When an air reconnaissance platoon of the 17th Separate Tank Brigade needed a new vehicle to support its mission operating drones on the front lines, they reached out to volunteers for some help. Two such volunteers collected funds, found a sport-utility vehicle and arranged for needed maintenance and a military olive-green paint job – and asked for a little help from Kyiv Post.

Today, cars are one of the largest, most useful, and most expendable consumables at the front. The Swiss publication Tages-Anzeiger in its article of June 3 said that to date, at least 20,000 cars with foreign license plates have arrived at the front through the western border of Ukraine.

It’s impossible to calculate the exact number of vehicles that have been sent to the war zone. Since cars are urgently needed and actually just “go to die,” there is often no time to even reissue documents. 


Cars certainly play an important role for frontline troops. Not only do they allow for minimal comfort of the soldiers and for their rapid movement with heavy equipment between operational positions and points of deployment. 

A vehicle affects the quality of combat missions by providing transportation for ammunition, tactical medicine devices and other items that soldiers need daily. 

Additionally, when performing an evacuation role, the cars directly save lives.

In an effort to support Ukrainian soldiers on the front lines, Kyiv Post journalist Anna Neplii is engaged in volunteering – specifically, in organizing fundraising for military support items.

Recently, together with a soldier and fellow volunteer, call sign “Khakhol,” Neplii received a request for help in raising funds for a car for the air reconnaissance platoon of the 17th Separate Tank Brigade, which performs combat duties on the Eastern front. Their previous car was destroyed in a rocket attack.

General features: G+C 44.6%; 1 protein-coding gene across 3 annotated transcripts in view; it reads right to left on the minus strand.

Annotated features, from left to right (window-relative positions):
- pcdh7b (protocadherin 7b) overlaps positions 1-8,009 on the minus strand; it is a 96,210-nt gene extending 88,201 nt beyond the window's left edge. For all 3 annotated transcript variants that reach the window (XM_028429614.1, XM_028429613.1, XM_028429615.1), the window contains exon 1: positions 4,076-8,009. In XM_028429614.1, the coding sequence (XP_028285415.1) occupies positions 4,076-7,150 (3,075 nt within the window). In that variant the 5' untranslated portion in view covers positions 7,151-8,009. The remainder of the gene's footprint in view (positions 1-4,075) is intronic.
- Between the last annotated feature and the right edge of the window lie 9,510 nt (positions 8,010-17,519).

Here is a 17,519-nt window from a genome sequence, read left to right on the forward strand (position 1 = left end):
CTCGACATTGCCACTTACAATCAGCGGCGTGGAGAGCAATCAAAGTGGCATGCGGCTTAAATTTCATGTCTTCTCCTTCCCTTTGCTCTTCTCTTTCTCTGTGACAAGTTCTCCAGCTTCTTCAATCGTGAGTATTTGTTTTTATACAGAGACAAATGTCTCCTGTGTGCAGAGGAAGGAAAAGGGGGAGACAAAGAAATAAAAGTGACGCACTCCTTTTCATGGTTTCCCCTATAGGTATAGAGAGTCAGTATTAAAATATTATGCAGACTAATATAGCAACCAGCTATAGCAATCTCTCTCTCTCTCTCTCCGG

Unfortunately, society has become inured to the war and is somewhat tired of constant fundraising. Despite there still being many unmet needs, the process of raising donations has slowed down significantly.


The cost of the car, including repairs and camouflage paint, was Hr. 165,000. The Kyiv Post organization significantly helped to raise the funds by adding the final Hr. 50,000 needed. 

So, on June 7, Neplii handed over the keys of the finished vehicle to the aerial recce platoon in the Donetsk region. 

“We are engaged in reconnaissance using the DJI Mavic 3 drone. Our main task is to detect enemy positions and improve and fine-tune artillery fire,” Mykhailo, a sergeant in the Air Reconnaissance platoon of the 17th Separate Tank Brigade, told Kyiv Post.

“After completing combat missions, we must leave our positions and reach the point of permanent deployment. We must also arrive at our positions quickly, so we need a car to quickly complete our operational mission.

“Thanks to this, we will eliminate the invaders, and with them, the danger they pose.”

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